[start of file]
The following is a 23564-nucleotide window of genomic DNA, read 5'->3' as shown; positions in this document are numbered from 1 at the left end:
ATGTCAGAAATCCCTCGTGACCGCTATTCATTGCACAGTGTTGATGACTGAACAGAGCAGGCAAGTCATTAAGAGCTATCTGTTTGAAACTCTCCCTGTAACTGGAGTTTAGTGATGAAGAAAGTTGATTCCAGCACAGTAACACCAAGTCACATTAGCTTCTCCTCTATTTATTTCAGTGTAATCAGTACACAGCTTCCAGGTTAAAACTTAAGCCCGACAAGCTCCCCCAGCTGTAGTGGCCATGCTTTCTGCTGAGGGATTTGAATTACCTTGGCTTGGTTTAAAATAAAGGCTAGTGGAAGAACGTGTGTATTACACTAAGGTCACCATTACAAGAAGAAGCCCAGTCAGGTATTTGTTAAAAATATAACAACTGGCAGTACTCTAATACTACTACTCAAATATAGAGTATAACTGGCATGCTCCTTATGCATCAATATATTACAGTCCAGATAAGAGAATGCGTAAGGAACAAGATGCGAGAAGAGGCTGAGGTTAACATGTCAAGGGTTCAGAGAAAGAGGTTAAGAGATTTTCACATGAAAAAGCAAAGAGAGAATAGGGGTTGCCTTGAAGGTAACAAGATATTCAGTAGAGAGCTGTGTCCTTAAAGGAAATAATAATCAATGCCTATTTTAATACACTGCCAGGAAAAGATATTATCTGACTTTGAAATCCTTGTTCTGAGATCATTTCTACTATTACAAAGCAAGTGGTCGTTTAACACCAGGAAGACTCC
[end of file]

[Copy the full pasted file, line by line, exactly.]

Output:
The following is a 23564-nucleotide window of genomic DNA, read 5'->3' as shown; positions in this document are numbered from 1 at the left end:
ATGTCAGAAATCCCTCGTGACCGCTATTCATTGCACAGTGTTGATGACTGAACAGAGCAGGCAAGTCATTAAGAGCTATCTGTTTGAAACTCTCCCTGTAACTGGAGTTTAGTGATGAAGAAAGTTGATTCCAGCACAGTAACACCAAGTCACATTAGCTTCTCCTCTATTTATTTCAGTGTAATCAGTACACAGCTTCCAGGTTAAAACTTAAGCCCGACAAGCTCCCCCAGCTGTAGTGGCCATGCTTTCTGCTGAGGGATTTGAATTACCTTGGCTTGGTTTAAAATAAAGGCTAGTGGAAGAACGTGTGTATTACACTAAGGTCACCATTACAAGAAGAAGCCCAGTCAGGTATTTGTTAAAAATATAACAACTGGCAGTACTCTAATACTACTACTCAAATATAGAGTATAACTGGCATGCTCCTTATGCATCAATATATTACAGTCCAGATAAGAGAATGCGTAAGGAACAAGATGCGAGAAGAGGCTGAGGTTAACATGTCAAGGGTTCAGAGAAAGAGGTTAAGAGATTTTCACATGAAAAAGCAAAGAGAGAATAGGGGTTGCCTTGAAGGTAACAAGATATTCAGTAGAGAGCTGTGTCCTTAAAGGAAATAATAATCAATGCCTATTTTAATACACTGCCAGGAAAAGATATTATCTGACTTTGAAATCCTTGTTCTGAGATCATTTCTACTATTACAAAGCAAGTGGTCGTTTAACACCAGGAAGACTCC